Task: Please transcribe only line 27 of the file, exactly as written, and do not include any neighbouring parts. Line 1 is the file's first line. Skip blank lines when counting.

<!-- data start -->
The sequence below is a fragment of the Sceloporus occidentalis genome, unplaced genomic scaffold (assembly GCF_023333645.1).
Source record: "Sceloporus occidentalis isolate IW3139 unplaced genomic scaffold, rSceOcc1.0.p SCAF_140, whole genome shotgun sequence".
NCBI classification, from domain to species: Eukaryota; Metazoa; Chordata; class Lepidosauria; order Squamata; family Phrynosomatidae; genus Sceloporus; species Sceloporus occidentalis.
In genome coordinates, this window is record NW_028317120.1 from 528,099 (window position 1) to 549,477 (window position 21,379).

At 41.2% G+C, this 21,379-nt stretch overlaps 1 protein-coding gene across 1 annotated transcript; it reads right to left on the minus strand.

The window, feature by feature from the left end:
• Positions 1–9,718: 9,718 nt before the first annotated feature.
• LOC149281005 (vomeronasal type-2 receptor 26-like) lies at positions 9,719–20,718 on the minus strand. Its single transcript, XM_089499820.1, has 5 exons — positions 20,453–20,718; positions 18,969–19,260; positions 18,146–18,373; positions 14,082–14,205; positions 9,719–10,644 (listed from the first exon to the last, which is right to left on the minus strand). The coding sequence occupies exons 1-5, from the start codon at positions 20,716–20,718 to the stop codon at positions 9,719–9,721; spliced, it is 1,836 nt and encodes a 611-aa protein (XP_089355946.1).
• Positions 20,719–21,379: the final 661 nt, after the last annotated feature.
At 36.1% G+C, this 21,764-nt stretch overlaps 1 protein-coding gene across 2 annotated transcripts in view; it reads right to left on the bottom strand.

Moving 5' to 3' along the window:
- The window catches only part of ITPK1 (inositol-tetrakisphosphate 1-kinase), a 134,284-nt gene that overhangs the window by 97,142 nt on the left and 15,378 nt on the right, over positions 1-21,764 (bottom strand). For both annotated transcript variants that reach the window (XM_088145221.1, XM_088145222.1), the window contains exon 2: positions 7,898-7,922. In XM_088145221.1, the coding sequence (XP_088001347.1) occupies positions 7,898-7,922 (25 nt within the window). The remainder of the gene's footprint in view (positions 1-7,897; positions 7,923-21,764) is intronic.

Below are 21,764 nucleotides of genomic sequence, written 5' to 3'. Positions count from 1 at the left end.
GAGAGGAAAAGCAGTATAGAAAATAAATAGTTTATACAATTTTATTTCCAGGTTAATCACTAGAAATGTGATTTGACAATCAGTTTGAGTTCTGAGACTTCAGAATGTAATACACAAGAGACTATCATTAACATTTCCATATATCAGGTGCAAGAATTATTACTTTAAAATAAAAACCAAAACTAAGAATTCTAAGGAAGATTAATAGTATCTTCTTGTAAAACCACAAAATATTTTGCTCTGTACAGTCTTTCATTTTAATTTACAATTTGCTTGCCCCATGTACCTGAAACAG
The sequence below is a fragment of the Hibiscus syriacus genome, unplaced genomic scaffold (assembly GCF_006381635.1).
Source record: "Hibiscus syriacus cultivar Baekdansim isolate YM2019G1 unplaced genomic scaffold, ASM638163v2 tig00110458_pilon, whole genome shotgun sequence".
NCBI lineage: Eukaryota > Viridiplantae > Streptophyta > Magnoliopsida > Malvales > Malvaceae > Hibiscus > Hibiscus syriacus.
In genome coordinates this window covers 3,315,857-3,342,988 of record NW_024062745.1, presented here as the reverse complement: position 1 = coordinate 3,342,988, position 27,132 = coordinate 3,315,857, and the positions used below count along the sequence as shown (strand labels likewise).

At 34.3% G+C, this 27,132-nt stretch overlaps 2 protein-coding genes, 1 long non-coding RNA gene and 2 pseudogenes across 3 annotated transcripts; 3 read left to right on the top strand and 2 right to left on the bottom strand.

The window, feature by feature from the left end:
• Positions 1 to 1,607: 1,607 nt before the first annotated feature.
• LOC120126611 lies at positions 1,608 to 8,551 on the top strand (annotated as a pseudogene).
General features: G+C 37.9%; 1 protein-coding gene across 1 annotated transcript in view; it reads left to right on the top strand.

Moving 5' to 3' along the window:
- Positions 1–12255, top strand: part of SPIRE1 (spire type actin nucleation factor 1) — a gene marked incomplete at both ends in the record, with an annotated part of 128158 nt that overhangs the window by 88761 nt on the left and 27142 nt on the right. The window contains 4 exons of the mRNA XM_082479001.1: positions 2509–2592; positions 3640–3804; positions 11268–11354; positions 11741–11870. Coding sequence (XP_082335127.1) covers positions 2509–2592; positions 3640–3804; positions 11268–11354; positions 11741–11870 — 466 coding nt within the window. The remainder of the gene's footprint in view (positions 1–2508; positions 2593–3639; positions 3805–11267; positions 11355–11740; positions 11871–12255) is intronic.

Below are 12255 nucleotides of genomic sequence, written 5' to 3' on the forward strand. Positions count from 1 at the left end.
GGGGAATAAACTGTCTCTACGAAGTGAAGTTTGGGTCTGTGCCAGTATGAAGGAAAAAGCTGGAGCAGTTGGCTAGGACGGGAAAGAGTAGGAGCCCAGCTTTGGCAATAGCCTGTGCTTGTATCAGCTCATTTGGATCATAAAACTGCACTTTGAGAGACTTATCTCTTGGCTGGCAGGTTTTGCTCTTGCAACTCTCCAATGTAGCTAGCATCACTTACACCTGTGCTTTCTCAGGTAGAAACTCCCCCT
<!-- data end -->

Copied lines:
GGGGAATAAACTGTCTCTACGAAGTGAAGTTTGGGTCTGTGCCAGTATGAAGGAAAAAGCTGGAGCAGTTGGCTAGGACGGGAAAGAGTAGGAGCCCAGCTTTGGCAATAGCCTGTGCTTGTATCAGCTCATTTGGATCATAAAACTGCACTTTGAGAGACTTATCTCTTGGCTGGCAGGTTTTGCTCTTGCAACTCTCCAATGTAGCTAGCATCACTTACACCTGTGCTTTCTCAGGTAGAAACTCCCCCT